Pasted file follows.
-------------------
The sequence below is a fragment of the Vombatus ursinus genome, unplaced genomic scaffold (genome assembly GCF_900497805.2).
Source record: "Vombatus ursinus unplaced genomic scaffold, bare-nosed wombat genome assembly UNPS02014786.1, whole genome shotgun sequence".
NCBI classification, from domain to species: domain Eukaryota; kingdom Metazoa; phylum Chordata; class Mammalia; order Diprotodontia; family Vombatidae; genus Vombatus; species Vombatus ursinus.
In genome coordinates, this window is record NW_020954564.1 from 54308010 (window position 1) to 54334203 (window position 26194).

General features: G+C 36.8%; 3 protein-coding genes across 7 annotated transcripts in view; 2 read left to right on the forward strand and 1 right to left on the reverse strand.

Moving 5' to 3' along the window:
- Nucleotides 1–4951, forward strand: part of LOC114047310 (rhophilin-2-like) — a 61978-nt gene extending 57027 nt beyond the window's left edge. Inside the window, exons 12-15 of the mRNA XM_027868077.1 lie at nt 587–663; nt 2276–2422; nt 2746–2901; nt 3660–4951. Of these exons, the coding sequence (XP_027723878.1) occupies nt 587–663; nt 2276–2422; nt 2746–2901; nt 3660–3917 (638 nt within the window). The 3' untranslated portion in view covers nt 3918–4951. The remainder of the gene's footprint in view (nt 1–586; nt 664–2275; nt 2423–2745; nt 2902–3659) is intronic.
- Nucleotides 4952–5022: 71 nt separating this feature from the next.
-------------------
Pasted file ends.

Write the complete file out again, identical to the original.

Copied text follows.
The sequence below is a fragment of the Vombatus ursinus genome, unplaced genomic scaffold (genome assembly GCF_900497805.2).
Source record: "Vombatus ursinus unplaced genomic scaffold, bare-nosed wombat genome assembly UNPS02014786.1, whole genome shotgun sequence".
NCBI classification, from domain to species: domain Eukaryota; kingdom Metazoa; phylum Chordata; class Mammalia; order Diprotodontia; family Vombatidae; genus Vombatus; species Vombatus ursinus.
In genome coordinates, this window is record NW_020954564.1 from 54308010 (window position 1) to 54334203 (window position 26194).

General features: G+C 36.8%; 3 protein-coding genes across 7 annotated transcripts in view; 2 read left to right on the forward strand and 1 right to left on the reverse strand.

Moving 5' to 3' along the window:
- Nucleotides 1–4951, forward strand: part of LOC114047310 (rhophilin-2-like) — a 61978-nt gene extending 57027 nt beyond the window's left edge. Inside the window, exons 12-15 of the mRNA XM_027868077.1 lie at nt 587–663; nt 2276–2422; nt 2746–2901; nt 3660–4951. Of these exons, the coding sequence (XP_027723878.1) occupies nt 587–663; nt 2276–2422; nt 2746–2901; nt 3660–3917 (638 nt within the window). The 3' untranslated portion in view covers nt 3918–4951. The remainder of the gene's footprint in view (nt 1–586; nt 664–2275; nt 2423–2745; nt 2902–3659) is intronic.
- Nucleotides 4952–5022: 71 nt separating this feature from the next.